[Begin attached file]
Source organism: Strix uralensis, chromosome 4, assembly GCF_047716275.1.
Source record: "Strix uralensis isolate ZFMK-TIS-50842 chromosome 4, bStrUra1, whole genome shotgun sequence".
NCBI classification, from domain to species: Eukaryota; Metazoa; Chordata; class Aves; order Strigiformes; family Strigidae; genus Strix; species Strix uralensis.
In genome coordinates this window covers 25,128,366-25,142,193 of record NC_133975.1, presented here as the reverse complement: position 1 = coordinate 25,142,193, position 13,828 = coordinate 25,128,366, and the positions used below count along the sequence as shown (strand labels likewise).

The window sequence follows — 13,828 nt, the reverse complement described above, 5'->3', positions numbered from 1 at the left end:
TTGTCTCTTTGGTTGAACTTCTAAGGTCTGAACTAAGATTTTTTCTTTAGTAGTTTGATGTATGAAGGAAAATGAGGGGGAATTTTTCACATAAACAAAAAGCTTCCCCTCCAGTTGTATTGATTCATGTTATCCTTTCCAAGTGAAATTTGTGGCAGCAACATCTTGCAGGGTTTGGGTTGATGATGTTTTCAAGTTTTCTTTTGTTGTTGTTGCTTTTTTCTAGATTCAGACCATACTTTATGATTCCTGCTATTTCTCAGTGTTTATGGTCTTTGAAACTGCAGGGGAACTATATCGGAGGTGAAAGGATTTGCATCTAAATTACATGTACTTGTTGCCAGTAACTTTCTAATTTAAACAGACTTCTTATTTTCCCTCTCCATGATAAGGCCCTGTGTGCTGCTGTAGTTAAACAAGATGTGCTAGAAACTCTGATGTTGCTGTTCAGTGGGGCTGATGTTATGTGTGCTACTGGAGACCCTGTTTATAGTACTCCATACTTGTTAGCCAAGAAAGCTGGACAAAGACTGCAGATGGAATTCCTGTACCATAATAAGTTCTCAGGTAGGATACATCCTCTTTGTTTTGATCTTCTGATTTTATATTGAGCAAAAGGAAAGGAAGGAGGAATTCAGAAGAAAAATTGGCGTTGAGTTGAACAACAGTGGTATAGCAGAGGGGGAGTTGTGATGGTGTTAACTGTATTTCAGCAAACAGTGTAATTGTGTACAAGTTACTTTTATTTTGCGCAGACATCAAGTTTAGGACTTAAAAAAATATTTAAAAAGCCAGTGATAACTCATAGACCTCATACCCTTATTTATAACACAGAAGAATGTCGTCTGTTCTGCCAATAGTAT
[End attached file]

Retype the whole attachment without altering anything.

Source organism: Strix uralensis, chromosome 4, assembly GCF_047716275.1.
Source record: "Strix uralensis isolate ZFMK-TIS-50842 chromosome 4, bStrUra1, whole genome shotgun sequence".
NCBI classification, from domain to species: Eukaryota; Metazoa; Chordata; class Aves; order Strigiformes; family Strigidae; genus Strix; species Strix uralensis.
In genome coordinates this window covers 25,128,366-25,142,193 of record NC_133975.1, presented here as the reverse complement: position 1 = coordinate 25,142,193, position 13,828 = coordinate 25,128,366, and the positions used below count along the sequence as shown (strand labels likewise).

The window sequence follows — 13,828 nt, the reverse complement described above, 5'->3', positions numbered from 1 at the left end:
TTGTCTCTTTGGTTGAACTTCTAAGGTCTGAACTAAGATTTTTTCTTTAGTAGTTTGATGTATGAAGGAAAATGAGGGGGAATTTTTCACATAAACAAAAAGCTTCCCCTCCAGTTGTATTGATTCATGTTATCCTTTCCAAGTGAAATTTGTGGCAGCAACATCTTGCAGGGTTTGGGTTGATGATGTTTTCAAGTTTTCTTTTGTTGTTGTTGCTTTTTTCTAGATTCAGACCATACTTTATGATTCCTGCTATTTCTCAGTGTTTATGGTCTTTGAAACTGCAGGGGAACTATATCGGAGGTGAAAGGATTTGCATCTAAATTACATGTACTTGTTGCCAGTAACTTTCTAATTTAAACAGACTTCTTATTTTCCCTCTCCATGATAAGGCCCTGTGTGCTGCTGTAGTTAAACAAGATGTGCTAGAAACTCTGATGTTGCTGTTCAGTGGGGCTGATGTTATGTGTGCTACTGGAGACCCTGTTTATAGTACTCCATACTTGTTAGCCAAGAAAGCTGGACAAAGACTGCAGATGGAATTCCTGTACCATAATAAGTTCTCAGGTAGGATACATCCTCTTTGTTTTGATCTTCTGATTTTATATTGAGCAAAAGGAAAGGAAGGAGGAATTCAGAAGAAAAATTGGCGTTGAGTTGAACAACAGTGGTATAGCAGAGGGGGAGTTGTGATGGTGTTAACTGTATTTCAGCAAACAGTGTAATTGTGTACAAGTTACTTTTATTTTGCGCAGACATCAAGTTTAGGACTTAAAAAAATATTTAAAAAGCCAGTGATAACTCATAGACCTCATACCCTTATTTATAACACAGAAGAATGTCGTCTGTTCTGCCAATAGTAT